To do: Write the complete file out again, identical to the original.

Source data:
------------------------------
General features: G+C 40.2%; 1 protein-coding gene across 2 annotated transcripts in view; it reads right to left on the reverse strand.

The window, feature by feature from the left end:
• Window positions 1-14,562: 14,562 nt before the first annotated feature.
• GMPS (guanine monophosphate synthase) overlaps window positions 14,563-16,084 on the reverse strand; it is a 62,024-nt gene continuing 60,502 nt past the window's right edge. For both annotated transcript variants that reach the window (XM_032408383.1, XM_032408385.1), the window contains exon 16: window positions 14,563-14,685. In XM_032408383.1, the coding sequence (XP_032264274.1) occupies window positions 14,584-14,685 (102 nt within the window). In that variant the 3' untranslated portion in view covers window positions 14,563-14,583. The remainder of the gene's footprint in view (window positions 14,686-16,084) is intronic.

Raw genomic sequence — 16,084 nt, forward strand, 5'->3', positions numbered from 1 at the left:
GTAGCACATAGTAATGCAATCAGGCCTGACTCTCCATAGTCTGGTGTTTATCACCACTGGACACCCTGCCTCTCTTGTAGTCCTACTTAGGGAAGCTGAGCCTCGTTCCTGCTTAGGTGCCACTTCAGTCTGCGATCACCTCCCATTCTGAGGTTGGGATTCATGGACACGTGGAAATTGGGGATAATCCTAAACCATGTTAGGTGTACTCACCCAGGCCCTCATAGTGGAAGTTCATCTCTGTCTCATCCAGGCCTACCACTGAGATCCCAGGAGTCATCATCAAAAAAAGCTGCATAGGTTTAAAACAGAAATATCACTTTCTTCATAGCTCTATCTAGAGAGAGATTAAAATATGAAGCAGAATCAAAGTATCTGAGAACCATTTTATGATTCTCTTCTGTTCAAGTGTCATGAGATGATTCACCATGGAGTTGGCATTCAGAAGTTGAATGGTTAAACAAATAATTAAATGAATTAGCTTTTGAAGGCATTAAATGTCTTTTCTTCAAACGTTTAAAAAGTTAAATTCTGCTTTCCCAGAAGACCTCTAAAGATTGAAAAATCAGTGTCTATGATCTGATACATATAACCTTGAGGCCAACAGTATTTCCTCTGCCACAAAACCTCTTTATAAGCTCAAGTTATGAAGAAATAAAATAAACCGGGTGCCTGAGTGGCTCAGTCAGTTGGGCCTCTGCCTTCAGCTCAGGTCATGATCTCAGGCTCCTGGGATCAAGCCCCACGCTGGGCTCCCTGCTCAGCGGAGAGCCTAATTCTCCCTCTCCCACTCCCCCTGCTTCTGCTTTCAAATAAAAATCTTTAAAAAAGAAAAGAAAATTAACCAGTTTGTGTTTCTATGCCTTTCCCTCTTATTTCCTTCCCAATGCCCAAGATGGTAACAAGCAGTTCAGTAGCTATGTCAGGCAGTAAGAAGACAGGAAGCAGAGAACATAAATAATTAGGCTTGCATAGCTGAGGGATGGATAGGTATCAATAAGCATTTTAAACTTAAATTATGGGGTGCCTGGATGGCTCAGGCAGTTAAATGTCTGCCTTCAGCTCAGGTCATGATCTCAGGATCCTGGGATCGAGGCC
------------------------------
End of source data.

General features: G+C 40.2%; 1 protein-coding gene across 2 annotated transcripts in view; it reads right to left on the reverse strand.

The window, feature by feature from the left end:
• Window positions 1-14,562: 14,562 nt before the first annotated feature.
• GMPS (guanine monophosphate synthase) overlaps window positions 14,563-16,084 on the reverse strand; it is a 62,024-nt gene continuing 60,502 nt past the window's right edge. For both annotated transcript variants that reach the window (XM_032408383.1, XM_032408385.1), the window contains exon 16: window positions 14,563-14,685. In XM_032408383.1, the coding sequence (XP_032264274.1) occupies window positions 14,584-14,685 (102 nt within the window). In that variant the 3' untranslated portion in view covers window positions 14,563-14,583. The remainder of the gene's footprint in view (window positions 14,686-16,084) is intronic.

Raw genomic sequence — 16,084 nt, forward strand, 5'->3', positions numbered from 1 at the left:
GTAGCACATAGTAATGCAATCAGGCCTGACTCTCCATAGTCTGGTGTTTATCACCACTGGACACCCTGCCTCTCTTGTAGTCCTACTTAGGGAAGCTGAGCCTCGTTCCTGCTTAGGTGCCACTTCAGTCTGCGATCACCTCCCATTCTGAGGTTGGGATTCATGGACACGTGGAAATTGGGGATAATCCTAAACCATGTTAGGTGTACTCACCCAGGCCCTCATAGTGGAAGTTCATCTCTGTCTCATCCAGGCCTACCACTGAGATCCCAGGAGTCATCATCAAAAAAAGCTGCATAGGTTTAAAACAGAAATATCACTTTCTTCATAGCTCTATCTAGAGAGAGATTAAAATATGAAGCAGAATCAAAGTATCTGAGAACCATTTTATGATTCTCTTCTGTTCAAGTGTCATGAGATGATTCACCATGGAGTTGGCATTCAGAAGTTGAATGGTTAAACAAATAATTAAATGAATTAGCTTTTGAAGGCATTAAATGTCTTTTCTTCAAACGTTTAAAAAGTTAAATTCTGCTTTCCCAGAAGACCTCTAAAGATTGAAAAATCAGTGTCTATGATCTGATACATATAACCTTGAGGCCAACAGTATTTCCTCTGCCACAAAACCTCTTTATAAGCTCAAGTTATGAAGAAATAAAATAAACCGGGTGCCTGAGTGGCTCAGTCAGTTGGGCCTCTGCCTTCAGCTCAGGTCATGATCTCAGGCTCCTGGGATCAAGCCCCACGCTGGGCTCCCTGCTCAGCGGAGAGCCTAATTCTCCCTCTCCCACTCCCCCTGCTTCTGCTTTCAAATAAAAATCTTTAAAAAAGAAAAGAAAATTAACCAGTTTGTGTTTCTATGCCTTTCCCTCTTATTTCCTTCCCAATGCCCAAGATGGTAACAAGCAGTTCAGTAGCTATGTCAGGCAGTAAGAAGACAGGAAGCAGAGAACATAAATAATTAGGCTTGCATAGCTGAGGGATGGATAGGTATCAATAAGCATTTTAAACTTAAATTATGGGGTGCCTGGATGGCTCAGGCAGTTAAATGTCTGCCTTCAGCTCAGGTCATGATCTCAGGATCCTGGGATCGAGGCC